The jury found Cartwright not guilty of malice murder but guilty of felony murder, aggravated assault, and possession of a firearm during the commission of a crime.[10] He was sentenced to serve life in prison for felony murder and five consecutive years for the firearm offense; the aggravated assault count merged.

         (b) Cartwright filed a motion for new trial, which he amended twice with new counsel, claiming among other things that his trial counsel provided ineffective assistance by failing to impeach Detective Tyner's testimony that Cartwright had not mentioned his alibi during his post-arrest interview. Cartwright asserted that at his May 2006 preliminary hearing, Detective Bernard Spicer, the lead investigator in the case, testified that Detective Tyner told him that Cartwright said in his interview that he was at home with his mother and sister at the time of the murder. After an evidentiary hearing, the trial court denied Cartwright's motion for new trial in November 2011.

         Cartwright then filed an appeal raising the same ineffectiveness claim, among other things.[11] In September 2012, this Court affirmed Cartwright's convictions. See Cartwright, 291 Ga. at 501. As to his claim that his trial counsel provided ineffective assistance by failing to impeach Detective Tyner's testimony, we noted that a defendant who bases an ineffective assistance claim on counsel's decision not to call a particular witness may not rely on hearsay or speculation regarding what the witness would have testified to. See id. at 500. We then said:

Cartwright did not call Detective Spicer to testify at the motion for new trial hearing, nor did he introduce a transcript of the detective's testimony from the preliminary hearing. As such, Cartwright has failed to establish a reasonable probability that the outcome of the trial would have been different if Detective Spicer's testimony had been introduced to impeach that of Detective Tyner. Therefore, the second prong of the Strickland test is not met.

Id. (referring to Strickland v. Washington, 466 U.S. 668, 687 (104 S.Ct. 2052, 80 L.Ed.2d 674) (1984)).

         (c) In September 2016, Cartwright, through new counsel, filed a petition for habeas corpus raising two claims, only one of which is raised in this appeal: that his appellate counsel provided ineffective assistance by failing to introduce evidence at the motion for new trial hearing to prove trial counsel's ineffectiveness in failing to impeach Detective Tyner's testimony that Cartwright had not mentioned his alibi during his post-arrest interview. At an evidentiary hearing in January 2017, Cartwright introduced into evidence, without objection, the transcript of his preliminary hearing. The transcript shows that Cartwright's pre-trial attorney asked Detective Spicer: "Do you know if . . . within [Cartwright's post-arrest interview, Cartwright] told Detective Tyner that . . . at the time of this alleged murder . . . he was at home with his mama and his sister?" Detective Spicer answered, "Yes, sir. Detective Tyner did relate that to me."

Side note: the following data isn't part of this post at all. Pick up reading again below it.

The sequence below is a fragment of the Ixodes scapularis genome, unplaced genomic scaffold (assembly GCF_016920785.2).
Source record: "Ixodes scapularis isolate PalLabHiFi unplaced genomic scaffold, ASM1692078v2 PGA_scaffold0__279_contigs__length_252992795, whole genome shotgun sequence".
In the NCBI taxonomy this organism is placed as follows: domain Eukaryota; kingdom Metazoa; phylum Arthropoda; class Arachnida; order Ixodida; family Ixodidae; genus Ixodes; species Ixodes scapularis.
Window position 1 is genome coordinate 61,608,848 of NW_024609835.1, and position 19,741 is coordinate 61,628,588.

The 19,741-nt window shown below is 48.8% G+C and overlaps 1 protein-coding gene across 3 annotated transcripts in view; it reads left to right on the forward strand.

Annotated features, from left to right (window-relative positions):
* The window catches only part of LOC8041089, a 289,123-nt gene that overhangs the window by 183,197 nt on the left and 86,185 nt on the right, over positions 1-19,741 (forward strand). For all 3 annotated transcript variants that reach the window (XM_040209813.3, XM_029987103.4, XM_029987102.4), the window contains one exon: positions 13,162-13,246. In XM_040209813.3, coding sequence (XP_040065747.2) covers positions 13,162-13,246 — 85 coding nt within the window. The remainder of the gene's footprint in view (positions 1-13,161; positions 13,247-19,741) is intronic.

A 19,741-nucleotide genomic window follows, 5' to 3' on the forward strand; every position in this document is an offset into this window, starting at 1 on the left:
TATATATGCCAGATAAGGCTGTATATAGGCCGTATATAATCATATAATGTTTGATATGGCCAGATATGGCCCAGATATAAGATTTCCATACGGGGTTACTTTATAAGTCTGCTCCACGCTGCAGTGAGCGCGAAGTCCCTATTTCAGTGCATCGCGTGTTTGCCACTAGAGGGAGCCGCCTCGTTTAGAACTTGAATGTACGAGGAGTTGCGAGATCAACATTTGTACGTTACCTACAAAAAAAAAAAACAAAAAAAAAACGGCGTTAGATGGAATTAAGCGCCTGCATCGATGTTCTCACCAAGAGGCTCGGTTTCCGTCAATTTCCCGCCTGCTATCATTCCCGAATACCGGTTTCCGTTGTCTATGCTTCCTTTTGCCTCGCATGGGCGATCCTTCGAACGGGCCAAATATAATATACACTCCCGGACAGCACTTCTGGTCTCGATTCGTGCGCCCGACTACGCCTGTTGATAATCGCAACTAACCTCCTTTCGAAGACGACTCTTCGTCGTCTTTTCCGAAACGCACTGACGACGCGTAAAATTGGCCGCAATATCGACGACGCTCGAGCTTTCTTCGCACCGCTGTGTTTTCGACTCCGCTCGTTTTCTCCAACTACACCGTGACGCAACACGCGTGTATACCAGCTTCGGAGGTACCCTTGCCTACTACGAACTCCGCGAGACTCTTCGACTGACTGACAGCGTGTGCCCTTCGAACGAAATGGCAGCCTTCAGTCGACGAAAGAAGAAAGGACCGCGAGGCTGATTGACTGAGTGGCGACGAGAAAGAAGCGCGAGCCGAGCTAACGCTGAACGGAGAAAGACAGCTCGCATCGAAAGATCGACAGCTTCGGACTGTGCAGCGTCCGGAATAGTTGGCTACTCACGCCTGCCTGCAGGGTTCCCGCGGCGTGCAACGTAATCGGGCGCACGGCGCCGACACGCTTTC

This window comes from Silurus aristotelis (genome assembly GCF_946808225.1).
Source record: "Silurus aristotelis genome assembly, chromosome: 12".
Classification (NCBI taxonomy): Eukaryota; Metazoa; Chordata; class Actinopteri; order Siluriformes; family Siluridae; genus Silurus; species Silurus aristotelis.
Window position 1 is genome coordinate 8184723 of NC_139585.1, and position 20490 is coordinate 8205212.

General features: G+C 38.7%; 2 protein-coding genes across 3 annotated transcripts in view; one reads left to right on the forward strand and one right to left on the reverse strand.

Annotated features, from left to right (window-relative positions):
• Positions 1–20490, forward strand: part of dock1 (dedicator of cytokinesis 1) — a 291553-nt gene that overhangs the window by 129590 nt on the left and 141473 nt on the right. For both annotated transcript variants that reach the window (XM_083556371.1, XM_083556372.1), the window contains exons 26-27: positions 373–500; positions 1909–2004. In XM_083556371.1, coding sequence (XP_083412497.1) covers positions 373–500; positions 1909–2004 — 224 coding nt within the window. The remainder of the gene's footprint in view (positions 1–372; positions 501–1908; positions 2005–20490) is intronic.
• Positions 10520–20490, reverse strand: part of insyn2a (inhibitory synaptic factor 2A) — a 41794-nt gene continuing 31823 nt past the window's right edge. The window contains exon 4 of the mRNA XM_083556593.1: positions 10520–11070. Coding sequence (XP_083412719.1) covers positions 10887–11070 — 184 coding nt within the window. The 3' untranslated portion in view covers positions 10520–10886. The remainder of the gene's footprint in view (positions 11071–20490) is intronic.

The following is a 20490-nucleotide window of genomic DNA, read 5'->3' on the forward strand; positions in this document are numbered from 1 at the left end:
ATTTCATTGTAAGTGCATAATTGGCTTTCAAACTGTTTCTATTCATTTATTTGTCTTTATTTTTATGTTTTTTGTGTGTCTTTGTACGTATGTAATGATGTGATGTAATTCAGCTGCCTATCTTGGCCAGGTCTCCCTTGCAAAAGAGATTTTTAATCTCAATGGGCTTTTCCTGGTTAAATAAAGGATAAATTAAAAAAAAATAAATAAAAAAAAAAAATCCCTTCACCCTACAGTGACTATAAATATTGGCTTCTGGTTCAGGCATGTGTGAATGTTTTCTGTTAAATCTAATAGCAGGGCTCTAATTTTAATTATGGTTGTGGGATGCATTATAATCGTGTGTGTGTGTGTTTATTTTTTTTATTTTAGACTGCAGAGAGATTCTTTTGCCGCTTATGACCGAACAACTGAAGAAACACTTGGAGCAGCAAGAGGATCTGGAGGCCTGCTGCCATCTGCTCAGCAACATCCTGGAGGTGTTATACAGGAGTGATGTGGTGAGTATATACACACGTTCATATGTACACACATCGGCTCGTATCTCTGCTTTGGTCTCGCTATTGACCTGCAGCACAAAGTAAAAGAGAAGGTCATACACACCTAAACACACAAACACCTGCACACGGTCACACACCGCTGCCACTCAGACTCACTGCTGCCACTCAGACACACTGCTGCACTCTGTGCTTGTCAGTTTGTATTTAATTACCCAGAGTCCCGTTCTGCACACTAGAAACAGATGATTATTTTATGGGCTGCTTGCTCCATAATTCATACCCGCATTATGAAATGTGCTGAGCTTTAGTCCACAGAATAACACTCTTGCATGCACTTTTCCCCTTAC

At the habeas hearing, Cartwright also introduced into evidence, without objection, an affidavit from Detective Spicer stating that "Detective Tyner did relate to me that Cartwright stated [in the interview] that at the time of the murder, he was at home with his mother and sister." Detective Spicer also said that Cartwright's trial and appellate attorneys never interviewed him about the case or called him as a witness. See OCGA § 9-14-48 (a) (stating that a habeas court "may receive proof by . . . sworn affidavits"). Cartwright did not call his trial counsel to testify at the habeas hearing, and his appellate counsel was deceased by then.

         The habeas court denied Cartwright relief. The court pretermitted the question of deficient performance and concluded that Cartwright had not established prejudice on this ineffective assistance claim because he had presented his alibi defense at trial through the testimony of several other witnesses, but the jury had chosen to reject that defense and to credit the testimony of the State's witnesses instead.

         Cartwright filed a timely notice of appeal and a timely application for a certificate of probable cause to appeal. We granted his application to address whether Cartwright's appellate counsel provided ineffective assistance by failing to introduce evidence to support Cartwright's claim that his trial counsel was ineffective for failing to impeach Detective Tyner. Because appellate counsel was ineffective, we will reverse the habeas court's judgment.

         2. To prevail on a claim of ineffective assistance of appellate counsel, a habeas petitioner must show that his appellate counsel performed deficiently and that the deficiency prejudiced his appeal. See Taylor v. Metoyer, 299 Ga. 345, 348 (788 S.E.2d 376) (2016). See also Strickland, 466 U.S. at 687. To prove deficient performance, the petitioner must show that appellate counsel performed his duties in an objectively unreasonable way, considering all the circumstances and in the light of prevailing professional norms. See Strickland, 466 U.S. at 687-690. To overcome the strong presumption that counsel performed reasonably, the petitioner must show that "'no reasonable lawyer would have done what his lawyer did, or would have failed to do what his lawyer did not.'" Brown v. State, 302 Ga. 454, 457 (807 S.E.2d 369) (2017) (citation omitted). See also Taylor, 299 Ga. at 348.

         To demonstrate prejudice, the habeas petitioner must show that there is a reasonable probability that, but for appellate counsel's unprofessional errors, the result of the appeal would have been different. See Taylor, 299 Ga. at 348. "A reasonable probability is a probability sufficient to undermine confidence in the outcome." Strickland, 466 U.S. at 694. To determine prejudice involving a claim that appellate counsel provided ineffective assistance by failing to properly raise or prove a claim of ineffective assistance of trial counsel, the petitioner must demonstrate that the underlying ineffectiveness-of-trial-counsel claim would have had a reasonable probability of success. See Gramiak v. Beasley, 304 Ga. 512, 513 (820 S.E.2d 50) (2018). Accordingly, under these circumstances, the petitioner must ...


Buy This Entire Record For $7.95

Download the entire decision to receive the complete text, official citation,
docket number, dissents and concurrences, and footnotes for this case.

Learn more about what you receive with purchase of this case.